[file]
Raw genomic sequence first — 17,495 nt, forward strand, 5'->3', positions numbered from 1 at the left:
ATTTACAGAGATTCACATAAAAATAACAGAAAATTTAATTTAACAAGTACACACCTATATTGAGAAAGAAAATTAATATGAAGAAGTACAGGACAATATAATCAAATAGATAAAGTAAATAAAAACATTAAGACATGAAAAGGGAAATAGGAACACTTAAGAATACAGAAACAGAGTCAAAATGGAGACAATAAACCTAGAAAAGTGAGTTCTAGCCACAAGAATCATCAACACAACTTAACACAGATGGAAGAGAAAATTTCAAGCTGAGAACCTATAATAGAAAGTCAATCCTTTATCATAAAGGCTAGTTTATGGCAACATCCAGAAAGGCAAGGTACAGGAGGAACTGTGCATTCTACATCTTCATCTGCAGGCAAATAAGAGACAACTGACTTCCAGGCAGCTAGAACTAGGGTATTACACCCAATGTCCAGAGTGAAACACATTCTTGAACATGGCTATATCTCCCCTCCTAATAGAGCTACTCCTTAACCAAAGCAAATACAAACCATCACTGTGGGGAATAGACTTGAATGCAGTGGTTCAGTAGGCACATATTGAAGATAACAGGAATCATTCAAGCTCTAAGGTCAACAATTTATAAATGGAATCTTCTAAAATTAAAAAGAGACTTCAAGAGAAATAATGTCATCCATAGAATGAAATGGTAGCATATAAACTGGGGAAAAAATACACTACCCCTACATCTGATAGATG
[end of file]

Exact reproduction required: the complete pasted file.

Raw genomic sequence first — 17,495 nt, forward strand, 5'->3', positions numbered from 1 at the left:
ATTTACAGAGATTCACATAAAAATAACAGAAAATTTAATTTAACAAGTACACACCTATATTGAGAAAGAAAATTAATATGAAGAAGTACAGGACAATATAATCAAATAGATAAAGTAAATAAAAACATTAAGACATGAAAAGGGAAATAGGAACACTTAAGAATACAGAAACAGAGTCAAAATGGAGACAATAAACCTAGAAAAGTGAGTTCTAGCCACAAGAATCATCAACACAACTTAACACAGATGGAAGAGAAAATTTCAAGCTGAGAACCTATAATAGAAAGTCAATCCTTTATCATAAAGGCTAGTTTATGGCAACATCCAGAAAGGCAAGGTACAGGAGGAACTGTGCATTCTACATCTTCATCTGCAGGCAAATAAGAGACAACTGACTTCCAGGCAGCTAGAACTAGGGTATTACACCCAATGTCCAGAGTGAAACACATTCTTGAACATGGCTATATCTCCCCTCCTAATAGAGCTACTCCTTAACCAAAGCAAATACAAACCATCACTGTGGGGAATAGACTTGAATGCAGTGGTTCAGTAGGCACATATTGAAGATAACAGGAATCATTCAAGCTCTAAGGTCAACAATTTATAAATGGAATCTTCTAAAATTAAAAAGAGACTTCAAGAGAAATAATGTCATCCATAGAATGAAATGGTAGCATATAAACTGGGGAAAAAATACACTACCCCTACATCTGATAGATG